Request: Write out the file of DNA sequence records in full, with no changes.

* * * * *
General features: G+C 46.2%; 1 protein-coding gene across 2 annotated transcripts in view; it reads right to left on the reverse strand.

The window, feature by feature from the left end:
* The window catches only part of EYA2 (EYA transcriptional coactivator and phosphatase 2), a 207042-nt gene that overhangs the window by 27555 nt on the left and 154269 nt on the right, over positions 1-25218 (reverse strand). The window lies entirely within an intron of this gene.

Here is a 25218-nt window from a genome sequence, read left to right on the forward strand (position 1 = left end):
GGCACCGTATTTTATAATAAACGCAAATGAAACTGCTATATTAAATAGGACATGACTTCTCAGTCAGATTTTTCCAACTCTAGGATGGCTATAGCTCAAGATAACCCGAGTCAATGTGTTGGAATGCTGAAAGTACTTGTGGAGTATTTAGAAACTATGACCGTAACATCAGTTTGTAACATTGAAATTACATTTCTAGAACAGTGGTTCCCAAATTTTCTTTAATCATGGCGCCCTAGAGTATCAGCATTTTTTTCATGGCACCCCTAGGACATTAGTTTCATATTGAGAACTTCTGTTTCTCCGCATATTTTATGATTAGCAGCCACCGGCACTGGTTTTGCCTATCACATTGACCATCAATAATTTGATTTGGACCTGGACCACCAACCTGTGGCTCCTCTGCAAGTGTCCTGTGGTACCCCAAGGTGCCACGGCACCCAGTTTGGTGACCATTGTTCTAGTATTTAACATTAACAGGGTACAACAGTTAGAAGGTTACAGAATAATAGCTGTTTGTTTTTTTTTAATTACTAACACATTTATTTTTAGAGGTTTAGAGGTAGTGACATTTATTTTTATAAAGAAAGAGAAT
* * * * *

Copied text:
General features: G+C 46.2%; 1 protein-coding gene across 2 annotated transcripts in view; it reads right to left on the reverse strand.

The window, feature by feature from the left end:
* The window catches only part of EYA2 (EYA transcriptional coactivator and phosphatase 2), a 207042-nt gene that overhangs the window by 27555 nt on the left and 154269 nt on the right, over positions 1-25218 (reverse strand). The window lies entirely within an intron of this gene.

Here is a 25218-nt window from a genome sequence, read left to right on the forward strand (position 1 = left end):
GGCACCGTATTTTATAATAAACGCAAATGAAACTGCTATATTAAATAGGACATGACTTCTCAGTCAGATTTTTCCAACTCTAGGATGGCTATAGCTCAAGATAACCCGAGTCAATGTGTTGGAATGCTGAAAGTACTTGTGGAGTATTTAGAAACTATGACCGTAACATCAGTTTGTAACATTGAAATTACATTTCTAGAACAGTGGTTCCCAAATTTTCTTTAATCATGGCGCCCTAGAGTATCAGCATTTTTTTCATGGCACCCCTAGGACATTAGTTTCATATTGAGAACTTCTGTTTCTCCGCATATTTTATGATTAGCAGCCACCGGCACTGGTTTTGCCTATCACATTGACCATCAATAATTTGATTTGGACCTGGACCACCAACCTGTGGCTCCTCTGCAAGTGTCCTGTGGTACCCCAAGGTGCCACGGCACCCAGTTTGGTGACCATTGTTCTAGTATTTAACATTAACAGGGTACAACAGTTAGAAGGTTACAGAATAATAGCTGTTTGTTTTTTTTTAATTACTAACACATTTATTTTTAGAGGTTTAGAGGTAGTGACATTTATTTTTATAAAGAAAGAGAAT